We have three meetings left. In these meetings I’m going to:
- Introduce you to The Phono Project, the WordPress site we’ll use collaboratively to upload your work.
- Review the final requirements for the module, which are on the syllabus.
- Continue to work with you on how to use Audacity to record your voice and mix your track.
- Provide time to work on The Phono Project final.
Writing for listeners
Writing for the ear is really different from writing for the eye. Listen to this podcast from Howsound called “Sounding Like Yourself” to get a sense of what this means. We will then generate some principles for approaching your scriptwriting and take a look at each others’ scripts to see how they could be revised for the ear.
Questions to think about after listening to “Sounding Like Yourself”:
- How does writing for sound differ from other kinds of writing?
- Based on what you’ve found about your recording so far, how might you apply some of this advice?
- What are your current sources telling you about your recording? How would you write from your current sources, but do it in such a way that it sounds like you?
Have someone at your table create a Google Doc and share it so that other members can edit. Paste all your scripts in this Doc and take turns having each author read theirs to the group. After each person reads aloud, have the table take turns doing the following:
- Ask a question about the script.
- Suggest a place where the writer can cut a detail, an entire sentence, or combine sentences.
- Rewrite a sentence so it sounds better.
For your final WordPress post you should have drafted 250-words toward a script; however, since your final script will be an attempt to write for the ear rather than the eye how do you literally hear yourself? By recording. When you are recording yourself — whether as part of the writing process or for the final — there are many things to consider, one of which is fidelity, or the quality of your sound. And this of course is dependent on the technology you have. So let’s do a quick rundown of the mics and devices you might use as you begin to record Track 2 in Audacity.
Smartphone mics. If you have an iPhone, you already have a decent quality microphone in your pocket. This is much better than the mics on the iMacs or your laptop. To record in iPhone, use the Voice Memos app (includes with your OS) and share the file by sending to your Drive folder (if you have that installed on your phone or sending an email attachment). There are several apps for Android as well. The smartphone mics are nice because they are designed to pick up your voice (and your voice alone) in noisy environments. The drawback is that sometimes Audacity won’t import the VM format which are m4a files.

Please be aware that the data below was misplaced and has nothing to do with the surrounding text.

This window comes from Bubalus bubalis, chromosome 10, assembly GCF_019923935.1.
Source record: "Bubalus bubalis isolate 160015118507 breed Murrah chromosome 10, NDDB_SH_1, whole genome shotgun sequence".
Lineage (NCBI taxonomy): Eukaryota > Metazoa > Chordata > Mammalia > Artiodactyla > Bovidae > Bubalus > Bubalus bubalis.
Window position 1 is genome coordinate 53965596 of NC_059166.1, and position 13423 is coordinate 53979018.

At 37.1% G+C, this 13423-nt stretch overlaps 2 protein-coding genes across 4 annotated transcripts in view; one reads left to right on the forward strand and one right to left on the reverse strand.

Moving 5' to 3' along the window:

Desktop. If you don’t have a smartphone, you can still record with Audacity from your iMac. However, two things to keep in mind with this: first, the computer mic is not very good. You can plug a bluetooth or wired mic into the computer for a slightly better mic, but it’s still going to be subpar. Second, the desktop mic is going to pick up on lots of ambient sound in the room; you obviously don’t want chairs squeaking and people talking in your recording. If you do record with Audacity, export the file as mp3 and save the file in your IWA folder.
Yeti Mic. I have a high quality mic I have used by myself and with student projects in the past. You can hear what this sounds like from an audio essay I’m writing about Sound Beat and The Phono Project. When combined with Audacity, this mic is an especially attractive option. Although this picks up on ambient sounds more than any other mic in the bunch, this can be minimized in my office or sometimes by recording in the hallway.
If there’s time: “I hate the sound of my voice”
Something odd happens when we hear a recording of our own voices — it seems to sound, well, disembodied. Not like us. Off. But this is something we have to get used to with a project like this so let’s try something…
- Use your phones to record yourself saying “This is the phono project.” Make it sound like Viki. To do this on an iPhone, use the Voice Memos app.
- Share the file to me via Airdrop – press 3 dots, then the Share button, and airdrop it to “otherluth2017.” If you’re using Android, you might have to email it to me.
- Let’s listen.
Mixing audio in Audacity
Because we are moving quite fast, I’m going to review some of those moves quickly and share a few other tools that should help you in the editing process. Let’s quickly review that lesson by editing those sounds you just sent me. New skills include:
I also want to mention that Lynda.com has a really helpful, 2-hour tutorial for Audacity.
Homework for Day 7
Cut your script down to 125 words and record your final draft on your phone. Save the file in your IWA shared folder in Google Drive so you can work on it in class.
Try recording parts of your draft script, editing it as you hear yourself speak it out loud. Use the trim, fade, and volume features to record a 20-second demo, just to get a feel for the program As you edit, you might ask yourselves the following questions:
- Were there parts that felt awkward to read? Is there a way to make the script more conversational?
- Were there are parts that were too long or pours out too quickly?
- What other revisions could you make based on what you hear? What do you hear when other students read your writing out loud?